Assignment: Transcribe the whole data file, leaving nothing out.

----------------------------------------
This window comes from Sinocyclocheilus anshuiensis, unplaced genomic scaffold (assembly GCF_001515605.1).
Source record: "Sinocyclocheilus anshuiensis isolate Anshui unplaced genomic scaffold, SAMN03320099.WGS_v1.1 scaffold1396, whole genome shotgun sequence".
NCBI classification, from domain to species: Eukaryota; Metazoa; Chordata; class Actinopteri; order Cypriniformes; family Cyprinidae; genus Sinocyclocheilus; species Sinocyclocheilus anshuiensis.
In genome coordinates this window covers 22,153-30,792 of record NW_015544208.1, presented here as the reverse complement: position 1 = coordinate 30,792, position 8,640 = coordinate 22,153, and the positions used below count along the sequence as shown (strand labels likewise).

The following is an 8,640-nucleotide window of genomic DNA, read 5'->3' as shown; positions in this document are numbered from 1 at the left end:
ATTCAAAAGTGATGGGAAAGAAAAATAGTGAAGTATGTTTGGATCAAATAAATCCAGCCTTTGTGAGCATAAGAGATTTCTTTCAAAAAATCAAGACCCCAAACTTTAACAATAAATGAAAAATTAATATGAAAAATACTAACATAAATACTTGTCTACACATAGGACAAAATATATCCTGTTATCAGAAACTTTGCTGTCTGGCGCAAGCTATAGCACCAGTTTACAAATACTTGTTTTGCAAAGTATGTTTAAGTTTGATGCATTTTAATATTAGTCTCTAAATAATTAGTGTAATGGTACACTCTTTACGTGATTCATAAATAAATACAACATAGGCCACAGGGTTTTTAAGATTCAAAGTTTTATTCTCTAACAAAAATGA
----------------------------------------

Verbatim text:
This window comes from Sinocyclocheilus anshuiensis, unplaced genomic scaffold (assembly GCF_001515605.1).
Source record: "Sinocyclocheilus anshuiensis isolate Anshui unplaced genomic scaffold, SAMN03320099.WGS_v1.1 scaffold1396, whole genome shotgun sequence".
NCBI classification, from domain to species: Eukaryota; Metazoa; Chordata; class Actinopteri; order Cypriniformes; family Cyprinidae; genus Sinocyclocheilus; species Sinocyclocheilus anshuiensis.
In genome coordinates this window covers 22,153-30,792 of record NW_015544208.1, presented here as the reverse complement: position 1 = coordinate 30,792, position 8,640 = coordinate 22,153, and the positions used below count along the sequence as shown (strand labels likewise).

The following is an 8,640-nucleotide window of genomic DNA, read 5'->3' as shown; positions in this document are numbered from 1 at the left end:
ATTCAAAAGTGATGGGAAAGAAAAATAGTGAAGTATGTTTGGATCAAATAAATCCAGCCTTTGTGAGCATAAGAGATTTCTTTCAAAAAATCAAGACCCCAAACTTTAACAATAAATGAAAAATTAATATGAAAAATACTAACATAAATACTTGTCTACACATAGGACAAAATATATCCTGTTATCAGAAACTTTGCTGTCTGGCGCAAGCTATAGCACCAGTTTACAAATACTTGTTTTGCAAAGTATGTTTAAGTTTGATGCATTTTAATATTAGTCTCTAAATAATTAGTGTAATGGTACACTCTTTACGTGATTCATAAATAAATACAACATAGGCCACAGGGTTTTTAAGATTCAAAGTTTTATTCTCTAACAAAAATGA